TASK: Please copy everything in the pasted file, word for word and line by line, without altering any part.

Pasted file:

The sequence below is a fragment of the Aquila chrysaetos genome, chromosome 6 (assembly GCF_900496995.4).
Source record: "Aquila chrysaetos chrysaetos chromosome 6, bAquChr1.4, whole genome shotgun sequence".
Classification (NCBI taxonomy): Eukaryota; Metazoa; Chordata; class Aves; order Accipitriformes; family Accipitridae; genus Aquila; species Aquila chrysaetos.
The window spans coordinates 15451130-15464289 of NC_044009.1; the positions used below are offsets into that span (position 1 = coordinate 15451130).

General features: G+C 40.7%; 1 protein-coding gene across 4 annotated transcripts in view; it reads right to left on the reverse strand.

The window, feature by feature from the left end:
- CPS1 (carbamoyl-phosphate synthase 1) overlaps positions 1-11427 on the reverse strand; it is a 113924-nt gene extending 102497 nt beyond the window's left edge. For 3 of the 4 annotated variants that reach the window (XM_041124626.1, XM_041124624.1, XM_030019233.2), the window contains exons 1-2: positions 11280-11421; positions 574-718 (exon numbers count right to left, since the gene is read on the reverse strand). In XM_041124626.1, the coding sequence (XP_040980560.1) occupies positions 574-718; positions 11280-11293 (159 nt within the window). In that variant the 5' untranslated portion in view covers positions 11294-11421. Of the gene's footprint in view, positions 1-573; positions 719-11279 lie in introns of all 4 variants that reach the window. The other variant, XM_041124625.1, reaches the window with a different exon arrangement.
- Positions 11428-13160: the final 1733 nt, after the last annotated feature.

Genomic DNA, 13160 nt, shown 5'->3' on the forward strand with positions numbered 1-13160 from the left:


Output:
The sequence below is a fragment of the Aquila chrysaetos genome, chromosome 6 (assembly GCF_900496995.4).
Source record: "Aquila chrysaetos chrysaetos chromosome 6, bAquChr1.4, whole genome shotgun sequence".
Classification (NCBI taxonomy): Eukaryota; Metazoa; Chordata; class Aves; order Accipitriformes; family Accipitridae; genus Aquila; species Aquila chrysaetos.
The window spans coordinates 15451130-15464289 of NC_044009.1; the positions used below are offsets into that span (position 1 = coordinate 15451130).

General features: G+C 40.7%; 1 protein-coding gene across 4 annotated transcripts in view; it reads right to left on the reverse strand.

The window, feature by feature from the left end:
- CPS1 (carbamoyl-phosphate synthase 1) overlaps positions 1-11427 on the reverse strand; it is a 113924-nt gene extending 102497 nt beyond the window's left edge. For 3 of the 4 annotated variants that reach the window (XM_041124626.1, XM_041124624.1, XM_030019233.2), the window contains exons 1-2: positions 11280-11421; positions 574-718 (exon numbers count right to left, since the gene is read on the reverse strand). In XM_041124626.1, the coding sequence (XP_040980560.1) occupies positions 574-718; positions 11280-11293 (159 nt within the window). In that variant the 5' untranslated portion in view covers positions 11294-11421. Of the gene's footprint in view, positions 1-573; positions 719-11279 lie in introns of all 4 variants that reach the window. The other variant, XM_041124625.1, reaches the window with a different exon arrangement.
- Positions 11428-13160: the final 1733 nt, after the last annotated feature.

Genomic DNA, 13160 nt, shown 5'->3' on the forward strand with positions numbered 1-13160 from the left: